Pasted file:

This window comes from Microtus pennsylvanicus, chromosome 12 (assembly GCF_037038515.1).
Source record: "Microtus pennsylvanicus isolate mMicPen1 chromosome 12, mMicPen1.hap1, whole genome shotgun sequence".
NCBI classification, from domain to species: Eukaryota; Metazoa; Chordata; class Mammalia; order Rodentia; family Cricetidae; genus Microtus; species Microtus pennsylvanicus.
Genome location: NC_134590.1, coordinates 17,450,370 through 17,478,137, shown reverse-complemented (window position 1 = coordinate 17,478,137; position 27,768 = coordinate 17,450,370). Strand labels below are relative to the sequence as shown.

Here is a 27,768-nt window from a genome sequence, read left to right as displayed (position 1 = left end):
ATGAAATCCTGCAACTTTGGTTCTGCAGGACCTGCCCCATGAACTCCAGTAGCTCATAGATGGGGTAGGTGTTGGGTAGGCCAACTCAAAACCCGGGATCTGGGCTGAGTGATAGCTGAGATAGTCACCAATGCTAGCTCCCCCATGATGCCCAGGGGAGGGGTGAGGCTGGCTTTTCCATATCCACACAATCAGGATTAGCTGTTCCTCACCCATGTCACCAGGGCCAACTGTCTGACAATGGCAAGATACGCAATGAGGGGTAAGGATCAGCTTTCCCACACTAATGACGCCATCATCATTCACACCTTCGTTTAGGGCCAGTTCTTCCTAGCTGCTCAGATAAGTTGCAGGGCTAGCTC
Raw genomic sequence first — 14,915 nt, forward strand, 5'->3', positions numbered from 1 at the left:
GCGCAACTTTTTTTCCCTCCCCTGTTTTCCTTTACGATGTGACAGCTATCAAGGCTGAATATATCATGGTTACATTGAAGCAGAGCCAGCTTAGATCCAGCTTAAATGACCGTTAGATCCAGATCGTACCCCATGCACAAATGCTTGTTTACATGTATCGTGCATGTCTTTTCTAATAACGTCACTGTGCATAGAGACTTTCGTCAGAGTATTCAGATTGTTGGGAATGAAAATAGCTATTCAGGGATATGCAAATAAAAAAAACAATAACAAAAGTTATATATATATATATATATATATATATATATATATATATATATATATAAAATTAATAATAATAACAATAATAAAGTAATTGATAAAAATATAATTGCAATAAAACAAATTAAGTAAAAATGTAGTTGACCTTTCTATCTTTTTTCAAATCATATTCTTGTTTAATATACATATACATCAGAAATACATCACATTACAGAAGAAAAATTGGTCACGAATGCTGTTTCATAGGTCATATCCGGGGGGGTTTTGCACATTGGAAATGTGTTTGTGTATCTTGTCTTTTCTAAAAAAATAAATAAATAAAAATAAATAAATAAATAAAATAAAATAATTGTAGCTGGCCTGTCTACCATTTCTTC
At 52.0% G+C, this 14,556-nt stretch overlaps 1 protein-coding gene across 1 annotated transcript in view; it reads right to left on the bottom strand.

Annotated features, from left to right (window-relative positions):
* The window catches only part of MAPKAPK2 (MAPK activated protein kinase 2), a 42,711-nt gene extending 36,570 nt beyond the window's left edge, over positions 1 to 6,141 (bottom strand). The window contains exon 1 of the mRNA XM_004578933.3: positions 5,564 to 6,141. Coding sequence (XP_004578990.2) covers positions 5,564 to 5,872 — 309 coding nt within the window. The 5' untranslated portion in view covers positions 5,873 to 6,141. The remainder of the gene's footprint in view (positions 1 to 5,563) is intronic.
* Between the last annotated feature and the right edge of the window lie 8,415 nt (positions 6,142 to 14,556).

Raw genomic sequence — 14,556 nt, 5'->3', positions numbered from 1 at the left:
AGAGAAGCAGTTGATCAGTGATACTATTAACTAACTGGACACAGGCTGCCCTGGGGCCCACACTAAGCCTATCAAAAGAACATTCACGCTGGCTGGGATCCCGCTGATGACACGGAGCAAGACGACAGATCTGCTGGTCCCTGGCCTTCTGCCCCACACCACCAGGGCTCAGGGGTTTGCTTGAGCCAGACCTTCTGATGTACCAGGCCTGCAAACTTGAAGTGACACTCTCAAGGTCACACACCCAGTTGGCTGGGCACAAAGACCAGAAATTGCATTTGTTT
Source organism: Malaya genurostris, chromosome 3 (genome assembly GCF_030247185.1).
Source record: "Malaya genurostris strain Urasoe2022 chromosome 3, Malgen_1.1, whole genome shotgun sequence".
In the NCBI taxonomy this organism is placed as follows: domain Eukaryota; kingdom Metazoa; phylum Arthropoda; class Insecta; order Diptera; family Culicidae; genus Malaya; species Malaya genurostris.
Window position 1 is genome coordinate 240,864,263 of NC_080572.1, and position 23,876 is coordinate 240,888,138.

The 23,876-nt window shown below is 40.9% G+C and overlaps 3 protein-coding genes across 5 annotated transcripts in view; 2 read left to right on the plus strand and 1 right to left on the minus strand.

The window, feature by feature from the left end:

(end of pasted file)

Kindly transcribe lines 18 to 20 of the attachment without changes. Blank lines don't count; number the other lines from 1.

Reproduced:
Window position 1 is genome coordinate 240,864,263 of NC_080572.1, and position 23,876 is coordinate 240,888,138.

The 23,876-nt window shown below is 40.9% G+C and overlaps 3 protein-coding genes across 5 annotated transcripts in view; 2 read left to right on the plus strand and 1 right to left on the minus strand.

The window, feature by feature from the left end: